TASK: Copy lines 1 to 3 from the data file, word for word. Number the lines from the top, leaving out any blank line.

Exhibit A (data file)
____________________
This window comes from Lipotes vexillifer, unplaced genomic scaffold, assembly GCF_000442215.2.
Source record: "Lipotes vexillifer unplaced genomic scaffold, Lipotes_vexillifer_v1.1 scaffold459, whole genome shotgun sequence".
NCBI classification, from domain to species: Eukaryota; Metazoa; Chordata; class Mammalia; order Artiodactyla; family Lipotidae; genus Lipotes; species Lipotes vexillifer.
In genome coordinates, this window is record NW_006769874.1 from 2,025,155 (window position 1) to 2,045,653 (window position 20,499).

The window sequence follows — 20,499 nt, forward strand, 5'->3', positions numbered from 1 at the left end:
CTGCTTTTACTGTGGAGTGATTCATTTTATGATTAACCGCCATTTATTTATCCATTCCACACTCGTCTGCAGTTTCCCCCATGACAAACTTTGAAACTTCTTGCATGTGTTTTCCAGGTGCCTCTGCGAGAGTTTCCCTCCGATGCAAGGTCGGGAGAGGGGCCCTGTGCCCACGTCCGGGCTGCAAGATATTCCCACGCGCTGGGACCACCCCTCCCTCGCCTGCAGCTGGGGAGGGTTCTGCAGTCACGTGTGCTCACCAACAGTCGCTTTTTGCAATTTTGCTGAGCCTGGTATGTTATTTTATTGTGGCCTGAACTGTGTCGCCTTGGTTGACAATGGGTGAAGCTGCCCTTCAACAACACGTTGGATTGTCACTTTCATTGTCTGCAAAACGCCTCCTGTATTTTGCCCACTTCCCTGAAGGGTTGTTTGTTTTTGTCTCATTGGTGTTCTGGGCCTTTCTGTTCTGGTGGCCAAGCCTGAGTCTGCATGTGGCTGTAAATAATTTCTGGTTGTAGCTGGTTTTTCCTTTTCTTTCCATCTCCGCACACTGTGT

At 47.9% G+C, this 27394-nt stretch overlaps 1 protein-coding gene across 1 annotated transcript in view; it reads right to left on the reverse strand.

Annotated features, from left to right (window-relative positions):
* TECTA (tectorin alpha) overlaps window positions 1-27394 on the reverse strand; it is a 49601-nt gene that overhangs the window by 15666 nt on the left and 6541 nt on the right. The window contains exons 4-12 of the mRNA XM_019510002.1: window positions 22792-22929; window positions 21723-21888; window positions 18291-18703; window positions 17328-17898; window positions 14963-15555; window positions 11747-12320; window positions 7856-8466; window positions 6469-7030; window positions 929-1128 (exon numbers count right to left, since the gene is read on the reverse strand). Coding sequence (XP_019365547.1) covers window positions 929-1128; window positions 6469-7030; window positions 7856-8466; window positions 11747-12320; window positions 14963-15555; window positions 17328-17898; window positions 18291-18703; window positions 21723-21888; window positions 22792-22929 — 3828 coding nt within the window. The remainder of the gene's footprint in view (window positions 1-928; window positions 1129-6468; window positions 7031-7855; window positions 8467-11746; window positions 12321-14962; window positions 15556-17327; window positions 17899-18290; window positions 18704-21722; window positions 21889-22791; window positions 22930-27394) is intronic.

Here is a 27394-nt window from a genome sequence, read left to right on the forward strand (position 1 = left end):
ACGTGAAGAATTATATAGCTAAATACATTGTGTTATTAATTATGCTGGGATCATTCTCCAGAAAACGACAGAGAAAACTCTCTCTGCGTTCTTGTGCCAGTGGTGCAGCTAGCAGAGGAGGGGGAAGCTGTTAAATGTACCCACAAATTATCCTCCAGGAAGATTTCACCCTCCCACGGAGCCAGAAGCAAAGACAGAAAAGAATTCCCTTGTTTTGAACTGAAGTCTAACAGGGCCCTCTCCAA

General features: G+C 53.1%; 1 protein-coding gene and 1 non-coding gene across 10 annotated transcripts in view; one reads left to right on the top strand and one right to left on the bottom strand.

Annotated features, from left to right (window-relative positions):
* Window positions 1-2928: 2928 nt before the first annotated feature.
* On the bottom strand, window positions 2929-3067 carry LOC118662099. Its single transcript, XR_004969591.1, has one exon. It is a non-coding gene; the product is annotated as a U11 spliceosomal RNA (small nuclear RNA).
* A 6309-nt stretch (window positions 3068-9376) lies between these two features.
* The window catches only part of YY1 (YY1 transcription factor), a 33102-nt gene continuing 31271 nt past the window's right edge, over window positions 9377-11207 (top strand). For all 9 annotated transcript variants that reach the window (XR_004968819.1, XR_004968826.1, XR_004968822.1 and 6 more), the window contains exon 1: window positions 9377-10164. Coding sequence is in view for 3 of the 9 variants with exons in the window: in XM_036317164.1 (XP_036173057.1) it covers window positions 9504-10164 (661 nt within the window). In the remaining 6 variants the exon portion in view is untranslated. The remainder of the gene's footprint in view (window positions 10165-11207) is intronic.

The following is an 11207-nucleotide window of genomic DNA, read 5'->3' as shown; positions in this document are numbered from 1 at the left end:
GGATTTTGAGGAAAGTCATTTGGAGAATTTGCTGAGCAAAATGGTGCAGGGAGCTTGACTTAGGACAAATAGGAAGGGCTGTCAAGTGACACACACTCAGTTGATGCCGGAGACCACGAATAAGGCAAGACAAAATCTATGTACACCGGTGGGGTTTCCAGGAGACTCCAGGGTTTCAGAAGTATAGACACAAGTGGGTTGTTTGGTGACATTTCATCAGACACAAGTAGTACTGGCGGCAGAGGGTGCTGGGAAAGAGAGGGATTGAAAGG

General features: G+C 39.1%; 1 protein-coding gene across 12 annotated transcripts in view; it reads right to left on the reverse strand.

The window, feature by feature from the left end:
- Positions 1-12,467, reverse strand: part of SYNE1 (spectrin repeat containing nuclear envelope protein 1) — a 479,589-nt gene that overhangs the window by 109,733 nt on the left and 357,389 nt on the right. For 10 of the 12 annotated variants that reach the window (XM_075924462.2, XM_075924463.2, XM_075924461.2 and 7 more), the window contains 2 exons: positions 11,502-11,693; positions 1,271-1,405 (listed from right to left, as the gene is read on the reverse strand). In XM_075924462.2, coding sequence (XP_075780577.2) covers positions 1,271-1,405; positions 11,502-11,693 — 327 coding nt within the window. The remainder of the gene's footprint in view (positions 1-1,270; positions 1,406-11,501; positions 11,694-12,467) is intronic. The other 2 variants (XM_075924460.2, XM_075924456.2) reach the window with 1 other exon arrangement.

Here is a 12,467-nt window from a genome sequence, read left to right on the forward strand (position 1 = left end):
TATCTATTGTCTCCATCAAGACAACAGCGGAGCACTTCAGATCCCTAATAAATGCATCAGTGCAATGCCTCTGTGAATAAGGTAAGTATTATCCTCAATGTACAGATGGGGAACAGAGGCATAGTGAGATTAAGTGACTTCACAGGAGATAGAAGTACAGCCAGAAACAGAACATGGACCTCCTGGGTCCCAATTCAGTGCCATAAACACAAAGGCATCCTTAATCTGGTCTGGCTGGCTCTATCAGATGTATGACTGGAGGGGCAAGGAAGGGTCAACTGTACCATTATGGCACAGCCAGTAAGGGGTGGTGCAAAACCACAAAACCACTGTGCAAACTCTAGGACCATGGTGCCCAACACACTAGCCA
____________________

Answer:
This window comes from Lipotes vexillifer, unplaced genomic scaffold, assembly GCF_000442215.2.
Source record: "Lipotes vexillifer unplaced genomic scaffold, Lipotes_vexillifer_v1.1 scaffold459, whole genome shotgun sequence".
NCBI classification, from domain to species: Eukaryota; Metazoa; Chordata; class Mammalia; order Artiodactyla; family Lipotidae; genus Lipotes; species Lipotes vexillifer.